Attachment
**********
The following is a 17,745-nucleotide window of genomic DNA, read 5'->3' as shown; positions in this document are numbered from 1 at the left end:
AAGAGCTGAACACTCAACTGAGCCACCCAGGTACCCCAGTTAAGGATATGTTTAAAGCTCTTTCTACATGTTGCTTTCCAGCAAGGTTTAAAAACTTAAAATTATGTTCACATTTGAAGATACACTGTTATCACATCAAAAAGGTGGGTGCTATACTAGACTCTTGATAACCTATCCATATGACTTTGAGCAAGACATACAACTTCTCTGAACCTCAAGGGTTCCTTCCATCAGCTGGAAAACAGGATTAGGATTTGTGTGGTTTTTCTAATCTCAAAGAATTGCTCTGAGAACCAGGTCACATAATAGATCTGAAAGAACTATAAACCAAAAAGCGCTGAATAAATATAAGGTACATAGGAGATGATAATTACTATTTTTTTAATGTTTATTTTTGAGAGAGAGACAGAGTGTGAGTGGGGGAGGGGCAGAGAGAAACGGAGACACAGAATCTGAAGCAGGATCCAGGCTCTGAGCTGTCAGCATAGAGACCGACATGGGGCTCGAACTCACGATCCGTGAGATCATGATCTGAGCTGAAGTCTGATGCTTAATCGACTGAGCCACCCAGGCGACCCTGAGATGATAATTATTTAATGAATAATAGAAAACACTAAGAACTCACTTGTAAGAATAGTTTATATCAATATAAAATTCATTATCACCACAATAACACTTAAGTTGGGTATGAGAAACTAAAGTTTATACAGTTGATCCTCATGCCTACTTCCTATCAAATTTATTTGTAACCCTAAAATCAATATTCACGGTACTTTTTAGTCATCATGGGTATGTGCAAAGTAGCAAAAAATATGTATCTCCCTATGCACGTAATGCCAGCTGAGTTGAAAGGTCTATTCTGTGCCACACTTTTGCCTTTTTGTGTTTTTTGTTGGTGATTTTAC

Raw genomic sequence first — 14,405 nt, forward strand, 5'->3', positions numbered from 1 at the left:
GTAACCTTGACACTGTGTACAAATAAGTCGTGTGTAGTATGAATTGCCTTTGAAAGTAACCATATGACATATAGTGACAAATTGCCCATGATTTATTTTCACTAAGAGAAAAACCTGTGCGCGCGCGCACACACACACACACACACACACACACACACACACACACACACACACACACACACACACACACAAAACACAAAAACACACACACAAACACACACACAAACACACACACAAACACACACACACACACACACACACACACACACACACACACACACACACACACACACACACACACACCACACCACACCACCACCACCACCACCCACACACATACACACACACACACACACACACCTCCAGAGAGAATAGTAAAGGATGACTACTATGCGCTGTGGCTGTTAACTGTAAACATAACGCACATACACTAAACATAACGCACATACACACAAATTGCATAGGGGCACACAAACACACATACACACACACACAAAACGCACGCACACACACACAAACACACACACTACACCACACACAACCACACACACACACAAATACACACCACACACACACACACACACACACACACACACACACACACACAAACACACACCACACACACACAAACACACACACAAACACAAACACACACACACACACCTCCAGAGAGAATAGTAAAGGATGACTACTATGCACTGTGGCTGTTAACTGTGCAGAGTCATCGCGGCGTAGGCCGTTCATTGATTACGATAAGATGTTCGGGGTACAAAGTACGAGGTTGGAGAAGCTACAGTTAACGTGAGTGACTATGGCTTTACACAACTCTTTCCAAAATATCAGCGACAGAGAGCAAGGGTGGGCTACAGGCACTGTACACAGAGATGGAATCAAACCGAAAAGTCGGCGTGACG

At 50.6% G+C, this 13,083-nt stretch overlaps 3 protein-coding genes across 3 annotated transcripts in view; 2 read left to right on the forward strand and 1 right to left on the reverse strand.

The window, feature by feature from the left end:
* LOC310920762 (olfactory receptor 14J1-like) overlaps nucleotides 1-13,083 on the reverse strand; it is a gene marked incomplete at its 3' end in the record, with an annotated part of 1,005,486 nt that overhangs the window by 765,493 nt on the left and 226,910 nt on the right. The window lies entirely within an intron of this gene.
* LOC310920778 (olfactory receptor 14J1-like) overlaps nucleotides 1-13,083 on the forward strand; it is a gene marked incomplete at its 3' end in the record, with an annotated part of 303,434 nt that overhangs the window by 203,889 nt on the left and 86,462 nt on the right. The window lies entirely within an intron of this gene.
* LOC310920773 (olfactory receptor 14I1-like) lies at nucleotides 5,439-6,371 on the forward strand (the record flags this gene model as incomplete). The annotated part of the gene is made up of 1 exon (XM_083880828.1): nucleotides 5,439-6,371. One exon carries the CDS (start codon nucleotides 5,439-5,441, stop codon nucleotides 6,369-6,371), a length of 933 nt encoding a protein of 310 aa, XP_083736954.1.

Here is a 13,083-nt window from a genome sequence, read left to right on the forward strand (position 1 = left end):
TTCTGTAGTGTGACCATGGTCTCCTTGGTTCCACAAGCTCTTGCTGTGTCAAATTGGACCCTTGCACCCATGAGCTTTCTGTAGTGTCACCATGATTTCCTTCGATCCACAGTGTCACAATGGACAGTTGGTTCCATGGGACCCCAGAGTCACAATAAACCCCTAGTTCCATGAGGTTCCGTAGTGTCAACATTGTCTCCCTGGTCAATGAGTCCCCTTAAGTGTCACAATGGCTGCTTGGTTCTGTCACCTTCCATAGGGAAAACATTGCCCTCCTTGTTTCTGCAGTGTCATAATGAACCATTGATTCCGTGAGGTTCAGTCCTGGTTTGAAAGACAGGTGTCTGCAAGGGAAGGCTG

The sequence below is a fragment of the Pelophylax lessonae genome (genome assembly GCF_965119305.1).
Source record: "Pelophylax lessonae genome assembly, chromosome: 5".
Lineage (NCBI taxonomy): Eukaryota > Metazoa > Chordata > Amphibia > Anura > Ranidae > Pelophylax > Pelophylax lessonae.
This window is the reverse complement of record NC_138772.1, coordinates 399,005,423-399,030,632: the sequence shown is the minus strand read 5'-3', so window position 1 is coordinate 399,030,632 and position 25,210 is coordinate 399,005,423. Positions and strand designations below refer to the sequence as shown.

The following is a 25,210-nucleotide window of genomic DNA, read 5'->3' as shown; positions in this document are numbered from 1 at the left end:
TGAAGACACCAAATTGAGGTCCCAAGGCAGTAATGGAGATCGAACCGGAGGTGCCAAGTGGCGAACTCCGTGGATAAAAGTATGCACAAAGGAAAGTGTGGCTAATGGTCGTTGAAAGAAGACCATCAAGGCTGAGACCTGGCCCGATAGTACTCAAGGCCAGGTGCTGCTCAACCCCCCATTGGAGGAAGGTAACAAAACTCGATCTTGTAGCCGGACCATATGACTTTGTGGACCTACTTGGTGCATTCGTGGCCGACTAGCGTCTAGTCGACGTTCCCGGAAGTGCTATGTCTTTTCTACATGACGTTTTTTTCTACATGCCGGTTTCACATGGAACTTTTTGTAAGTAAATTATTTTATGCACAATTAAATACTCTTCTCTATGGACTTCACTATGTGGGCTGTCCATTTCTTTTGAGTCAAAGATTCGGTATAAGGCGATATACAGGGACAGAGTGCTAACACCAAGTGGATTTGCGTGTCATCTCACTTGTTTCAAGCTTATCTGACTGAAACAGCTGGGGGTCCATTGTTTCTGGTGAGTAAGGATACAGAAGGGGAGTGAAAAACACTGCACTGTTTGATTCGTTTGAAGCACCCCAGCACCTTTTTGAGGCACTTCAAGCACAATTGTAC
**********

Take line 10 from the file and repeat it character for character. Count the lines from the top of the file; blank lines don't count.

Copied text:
Here is a 13,083-nt window from a genome sequence, read left to right on the forward strand (position 1 = left end):